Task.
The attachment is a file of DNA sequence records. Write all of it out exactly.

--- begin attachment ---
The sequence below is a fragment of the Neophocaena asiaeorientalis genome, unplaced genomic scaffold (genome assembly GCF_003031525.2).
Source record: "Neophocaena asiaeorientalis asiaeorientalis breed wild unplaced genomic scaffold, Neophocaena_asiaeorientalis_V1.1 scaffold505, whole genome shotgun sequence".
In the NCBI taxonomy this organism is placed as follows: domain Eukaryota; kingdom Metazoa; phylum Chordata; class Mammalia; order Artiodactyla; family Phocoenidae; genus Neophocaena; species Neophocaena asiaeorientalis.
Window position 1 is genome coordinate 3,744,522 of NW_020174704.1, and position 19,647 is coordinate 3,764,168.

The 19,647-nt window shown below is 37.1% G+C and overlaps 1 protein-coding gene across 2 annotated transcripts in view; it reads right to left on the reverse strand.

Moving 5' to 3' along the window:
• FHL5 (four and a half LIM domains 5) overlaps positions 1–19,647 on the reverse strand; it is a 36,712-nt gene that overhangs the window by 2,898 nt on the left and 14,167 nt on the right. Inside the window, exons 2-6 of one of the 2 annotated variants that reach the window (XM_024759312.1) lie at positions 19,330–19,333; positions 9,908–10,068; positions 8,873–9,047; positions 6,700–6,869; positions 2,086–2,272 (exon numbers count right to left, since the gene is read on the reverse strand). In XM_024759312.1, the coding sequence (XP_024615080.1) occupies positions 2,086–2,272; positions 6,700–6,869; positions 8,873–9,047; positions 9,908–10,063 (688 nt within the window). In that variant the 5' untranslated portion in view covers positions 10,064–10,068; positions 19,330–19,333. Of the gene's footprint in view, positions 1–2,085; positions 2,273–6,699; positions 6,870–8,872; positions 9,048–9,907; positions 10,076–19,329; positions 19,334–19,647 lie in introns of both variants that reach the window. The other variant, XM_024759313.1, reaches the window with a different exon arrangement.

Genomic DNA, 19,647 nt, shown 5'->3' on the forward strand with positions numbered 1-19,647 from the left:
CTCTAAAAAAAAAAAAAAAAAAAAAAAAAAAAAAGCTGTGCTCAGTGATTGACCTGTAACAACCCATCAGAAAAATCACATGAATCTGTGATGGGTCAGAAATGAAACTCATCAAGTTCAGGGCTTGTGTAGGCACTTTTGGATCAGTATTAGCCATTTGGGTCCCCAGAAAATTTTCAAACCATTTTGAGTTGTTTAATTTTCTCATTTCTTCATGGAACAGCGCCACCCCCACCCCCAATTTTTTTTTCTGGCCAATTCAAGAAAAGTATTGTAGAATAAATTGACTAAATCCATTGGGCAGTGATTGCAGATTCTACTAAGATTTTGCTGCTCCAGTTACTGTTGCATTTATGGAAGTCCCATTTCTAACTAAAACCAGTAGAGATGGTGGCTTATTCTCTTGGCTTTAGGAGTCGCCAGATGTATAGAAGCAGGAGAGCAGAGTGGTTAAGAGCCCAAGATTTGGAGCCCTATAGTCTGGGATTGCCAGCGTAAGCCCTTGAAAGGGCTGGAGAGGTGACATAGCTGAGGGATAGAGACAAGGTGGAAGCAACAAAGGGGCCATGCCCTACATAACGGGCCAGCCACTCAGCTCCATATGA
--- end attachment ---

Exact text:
The sequence below is a fragment of the Neophocaena asiaeorientalis genome, unplaced genomic scaffold (genome assembly GCF_003031525.2).
Source record: "Neophocaena asiaeorientalis asiaeorientalis breed wild unplaced genomic scaffold, Neophocaena_asiaeorientalis_V1.1 scaffold505, whole genome shotgun sequence".
In the NCBI taxonomy this organism is placed as follows: domain Eukaryota; kingdom Metazoa; phylum Chordata; class Mammalia; order Artiodactyla; family Phocoenidae; genus Neophocaena; species Neophocaena asiaeorientalis.
Window position 1 is genome coordinate 3,744,522 of NW_020174704.1, and position 19,647 is coordinate 3,764,168.

The 19,647-nt window shown below is 37.1% G+C and overlaps 1 protein-coding gene across 2 annotated transcripts in view; it reads right to left on the reverse strand.

Moving 5' to 3' along the window:
• FHL5 (four and a half LIM domains 5) overlaps positions 1–19,647 on the reverse strand; it is a 36,712-nt gene that overhangs the window by 2,898 nt on the left and 14,167 nt on the right. Inside the window, exons 2-6 of one of the 2 annotated variants that reach the window (XM_024759312.1) lie at positions 19,330–19,333; positions 9,908–10,068; positions 8,873–9,047; positions 6,700–6,869; positions 2,086–2,272 (exon numbers count right to left, since the gene is read on the reverse strand). In XM_024759312.1, the coding sequence (XP_024615080.1) occupies positions 2,086–2,272; positions 6,700–6,869; positions 8,873–9,047; positions 9,908–10,063 (688 nt within the window). In that variant the 5' untranslated portion in view covers positions 10,064–10,068; positions 19,330–19,333. Of the gene's footprint in view, positions 1–2,085; positions 2,273–6,699; positions 6,870–8,872; positions 9,048–9,907; positions 10,076–19,329; positions 19,334–19,647 lie in introns of both variants that reach the window. The other variant, XM_024759313.1, reaches the window with a different exon arrangement.

Genomic DNA, 19,647 nt, shown 5'->3' on the forward strand with positions numbered 1-19,647 from the left:
CTCTAAAAAAAAAAAAAAAAAAAAAAAAAAAAAAGCTGTGCTCAGTGATTGACCTGTAACAACCCATCAGAAAAATCACATGAATCTGTGATGGGTCAGAAATGAAACTCATCAAGTTCAGGGCTTGTGTAGGCACTTTTGGATCAGTATTAGCCATTTGGGTCCCCAGAAAATTTTCAAACCATTTTGAGTTGTTTAATTTTCTCATTTCTTCATGGAACAGCGCCACCCCCACCCCCAATTTTTTTTTCTGGCCAATTCAAGAAAAGTATTGTAGAATAAATTGACTAAATCCATTGGGCAGTGATTGCAGATTCTACTAAGATTTTGCTGCTCCAGTTACTGTTGCATTTATGGAAGTCCCATTTCTAACTAAAACCAGTAGAGATGGTGGCTTATTCTCTTGGCTTTAGGAGTCGCCAGATGTATAGAAGCAGGAGAGCAGAGTGGTTAAGAGCCCAAGATTTGGAGCCCTATAGTCTGGGATTGCCAGCGTAAGCCCTTGAAAGGGCTGGAGAGGTGACATAGCTGAGGGATAGAGACAAGGTGGAAGCAACAAAGGGGCCATGCCCTACATAACGGGCCAGCCACTCAGCTCCATATGA